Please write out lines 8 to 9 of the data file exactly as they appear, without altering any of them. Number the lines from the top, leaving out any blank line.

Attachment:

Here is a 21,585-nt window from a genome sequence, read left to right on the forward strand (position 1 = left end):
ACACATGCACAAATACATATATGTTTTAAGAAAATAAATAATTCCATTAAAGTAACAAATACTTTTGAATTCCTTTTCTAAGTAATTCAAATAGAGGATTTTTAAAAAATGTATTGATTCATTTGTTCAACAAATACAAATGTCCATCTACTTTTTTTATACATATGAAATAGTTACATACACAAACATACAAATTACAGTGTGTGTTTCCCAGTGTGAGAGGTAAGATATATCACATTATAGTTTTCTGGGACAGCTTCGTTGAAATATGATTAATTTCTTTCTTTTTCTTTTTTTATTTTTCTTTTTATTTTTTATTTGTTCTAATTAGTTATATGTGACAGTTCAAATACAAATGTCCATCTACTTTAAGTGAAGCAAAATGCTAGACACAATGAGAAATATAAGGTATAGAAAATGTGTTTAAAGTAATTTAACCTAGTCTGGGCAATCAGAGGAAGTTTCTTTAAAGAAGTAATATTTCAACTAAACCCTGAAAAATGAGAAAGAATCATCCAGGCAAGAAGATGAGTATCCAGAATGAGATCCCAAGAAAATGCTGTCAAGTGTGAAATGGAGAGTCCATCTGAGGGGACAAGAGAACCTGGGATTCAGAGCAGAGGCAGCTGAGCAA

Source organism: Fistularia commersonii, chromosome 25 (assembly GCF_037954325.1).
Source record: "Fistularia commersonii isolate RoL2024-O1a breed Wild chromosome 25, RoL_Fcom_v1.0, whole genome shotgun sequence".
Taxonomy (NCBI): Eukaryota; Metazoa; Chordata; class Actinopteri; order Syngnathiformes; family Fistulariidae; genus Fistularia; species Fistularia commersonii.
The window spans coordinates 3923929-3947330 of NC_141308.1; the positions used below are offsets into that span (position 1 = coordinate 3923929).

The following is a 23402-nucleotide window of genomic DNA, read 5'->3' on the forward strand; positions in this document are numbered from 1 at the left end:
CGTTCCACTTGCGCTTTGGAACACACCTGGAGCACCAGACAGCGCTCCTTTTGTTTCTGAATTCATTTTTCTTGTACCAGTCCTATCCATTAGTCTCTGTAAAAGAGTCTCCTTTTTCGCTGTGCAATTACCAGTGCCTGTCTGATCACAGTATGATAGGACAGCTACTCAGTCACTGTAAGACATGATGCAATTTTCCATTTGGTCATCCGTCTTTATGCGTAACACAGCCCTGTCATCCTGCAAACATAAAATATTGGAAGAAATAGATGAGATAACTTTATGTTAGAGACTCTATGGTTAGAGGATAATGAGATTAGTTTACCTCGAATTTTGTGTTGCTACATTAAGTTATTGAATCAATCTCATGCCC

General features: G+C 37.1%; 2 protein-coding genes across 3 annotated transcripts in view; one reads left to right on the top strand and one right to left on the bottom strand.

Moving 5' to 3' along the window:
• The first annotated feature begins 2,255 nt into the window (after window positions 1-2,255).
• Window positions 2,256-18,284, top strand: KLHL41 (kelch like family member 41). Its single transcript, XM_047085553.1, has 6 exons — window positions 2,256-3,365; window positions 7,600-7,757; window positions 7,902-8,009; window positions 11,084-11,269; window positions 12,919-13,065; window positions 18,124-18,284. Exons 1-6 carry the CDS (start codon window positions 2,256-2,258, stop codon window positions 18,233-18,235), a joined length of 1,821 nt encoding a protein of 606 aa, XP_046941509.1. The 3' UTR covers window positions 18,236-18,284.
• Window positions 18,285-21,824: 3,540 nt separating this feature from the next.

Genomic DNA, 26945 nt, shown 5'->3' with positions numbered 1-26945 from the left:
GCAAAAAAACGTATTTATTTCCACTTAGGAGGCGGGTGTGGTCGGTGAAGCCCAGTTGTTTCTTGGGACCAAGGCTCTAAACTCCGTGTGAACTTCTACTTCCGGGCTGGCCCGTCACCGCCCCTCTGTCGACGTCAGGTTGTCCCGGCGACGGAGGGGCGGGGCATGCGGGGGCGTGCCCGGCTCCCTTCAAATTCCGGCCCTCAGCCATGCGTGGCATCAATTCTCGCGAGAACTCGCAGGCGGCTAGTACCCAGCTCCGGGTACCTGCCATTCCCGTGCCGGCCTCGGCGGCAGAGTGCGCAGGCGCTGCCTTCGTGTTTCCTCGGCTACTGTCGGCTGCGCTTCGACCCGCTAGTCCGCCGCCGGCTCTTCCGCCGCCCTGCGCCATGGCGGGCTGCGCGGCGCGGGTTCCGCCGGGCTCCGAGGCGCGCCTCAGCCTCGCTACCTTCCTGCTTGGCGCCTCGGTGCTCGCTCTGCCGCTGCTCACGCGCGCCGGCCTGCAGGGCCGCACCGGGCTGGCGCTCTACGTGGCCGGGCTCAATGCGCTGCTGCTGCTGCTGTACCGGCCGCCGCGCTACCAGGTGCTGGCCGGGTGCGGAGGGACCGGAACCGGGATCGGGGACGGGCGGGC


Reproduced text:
CGTTCCACTTGCGCTTTGGAACACACCTGGAGCACCAGACAGCGCTCCTTTTGTTTCTGAATTCATTTTTCTTGTACCAGTCCTATCCATTAGTCTCTGTAAAAGAGTCTCCTTTTTCGCTGTGCAATTACCAGTGCCTGTCTGATCACAGTATGATAGGACAGCTACTCAGTCACTGTAAGACATGATGCAATTTTCCATTTGGTCATCCGTCTTTATGCGTAACACAGCCCTGTCATCCTGCAAACATAAAATATTGGAAGAAATAGATGAGATAACTTTATGTTAGAGACTCTATGGTTAGAGGATAATGAGATTAGTTTACCTCGAATTTTGTGTTGCTACATTAAGTTATTGAATCAATCTCATGCCC

General features: G+C 37.1%; 2 protein-coding genes across 3 annotated transcripts in view; one reads left to right on the top strand and one right to left on the bottom strand.